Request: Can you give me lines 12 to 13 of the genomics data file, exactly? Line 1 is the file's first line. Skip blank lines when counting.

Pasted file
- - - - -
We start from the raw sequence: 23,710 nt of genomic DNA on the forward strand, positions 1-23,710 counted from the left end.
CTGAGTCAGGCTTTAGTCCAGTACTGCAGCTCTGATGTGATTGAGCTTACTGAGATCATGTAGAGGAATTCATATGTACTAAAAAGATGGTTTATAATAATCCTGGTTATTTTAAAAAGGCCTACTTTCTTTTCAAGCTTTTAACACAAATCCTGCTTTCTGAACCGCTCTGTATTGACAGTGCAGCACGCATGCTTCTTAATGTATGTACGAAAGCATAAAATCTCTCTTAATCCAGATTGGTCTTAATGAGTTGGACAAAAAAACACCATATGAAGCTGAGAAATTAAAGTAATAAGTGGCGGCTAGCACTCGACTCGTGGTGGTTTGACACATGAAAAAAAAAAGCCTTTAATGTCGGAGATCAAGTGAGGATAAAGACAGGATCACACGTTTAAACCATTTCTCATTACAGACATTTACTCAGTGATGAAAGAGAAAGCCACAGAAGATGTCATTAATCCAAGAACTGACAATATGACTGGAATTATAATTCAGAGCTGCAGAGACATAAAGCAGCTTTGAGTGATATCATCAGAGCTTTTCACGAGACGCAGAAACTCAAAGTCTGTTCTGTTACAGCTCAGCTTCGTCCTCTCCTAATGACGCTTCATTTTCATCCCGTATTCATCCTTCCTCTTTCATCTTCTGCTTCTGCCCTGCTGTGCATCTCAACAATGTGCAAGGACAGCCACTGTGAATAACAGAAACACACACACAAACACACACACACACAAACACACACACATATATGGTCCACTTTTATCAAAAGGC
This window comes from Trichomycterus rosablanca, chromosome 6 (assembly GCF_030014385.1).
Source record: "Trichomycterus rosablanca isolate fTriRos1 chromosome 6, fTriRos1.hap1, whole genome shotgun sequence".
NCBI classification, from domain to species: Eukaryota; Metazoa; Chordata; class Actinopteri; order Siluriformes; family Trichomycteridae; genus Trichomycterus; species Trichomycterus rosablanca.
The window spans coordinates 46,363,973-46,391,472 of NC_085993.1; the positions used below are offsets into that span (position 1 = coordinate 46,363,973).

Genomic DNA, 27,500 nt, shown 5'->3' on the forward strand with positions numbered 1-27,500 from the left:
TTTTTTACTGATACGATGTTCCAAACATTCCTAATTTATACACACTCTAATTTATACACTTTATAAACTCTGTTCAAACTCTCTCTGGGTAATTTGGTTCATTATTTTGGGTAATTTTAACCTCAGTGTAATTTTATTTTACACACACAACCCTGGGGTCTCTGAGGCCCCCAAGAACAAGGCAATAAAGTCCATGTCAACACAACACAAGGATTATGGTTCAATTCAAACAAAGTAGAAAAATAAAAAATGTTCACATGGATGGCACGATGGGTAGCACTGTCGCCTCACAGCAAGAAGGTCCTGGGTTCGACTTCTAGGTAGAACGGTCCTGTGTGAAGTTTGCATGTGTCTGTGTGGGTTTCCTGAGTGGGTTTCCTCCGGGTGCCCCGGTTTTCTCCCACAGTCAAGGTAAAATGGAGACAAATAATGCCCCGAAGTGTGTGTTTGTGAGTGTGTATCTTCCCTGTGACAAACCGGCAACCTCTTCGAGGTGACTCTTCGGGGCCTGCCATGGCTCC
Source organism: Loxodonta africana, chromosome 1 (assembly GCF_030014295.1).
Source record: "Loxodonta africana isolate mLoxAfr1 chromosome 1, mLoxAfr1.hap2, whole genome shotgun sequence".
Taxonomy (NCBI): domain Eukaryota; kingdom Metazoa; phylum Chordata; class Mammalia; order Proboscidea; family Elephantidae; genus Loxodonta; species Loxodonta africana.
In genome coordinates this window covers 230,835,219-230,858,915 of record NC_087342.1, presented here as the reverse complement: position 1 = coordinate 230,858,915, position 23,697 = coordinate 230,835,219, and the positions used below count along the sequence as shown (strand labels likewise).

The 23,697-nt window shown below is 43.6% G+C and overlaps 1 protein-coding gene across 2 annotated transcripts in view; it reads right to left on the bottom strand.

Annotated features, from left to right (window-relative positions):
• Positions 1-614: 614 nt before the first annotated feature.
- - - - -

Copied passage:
In genome coordinates this window covers 230,835,219-230,858,915 of record NC_087342.1, presented here as the reverse complement: position 1 = coordinate 230,858,915, position 23,697 = coordinate 230,835,219, and the positions used below count along the sequence as shown (strand labels likewise).

The 23,697-nt window shown below is 43.6% G+C and overlaps 1 protein-coding gene across 2 annotated transcripts in view; it reads right to left on the bottom strand.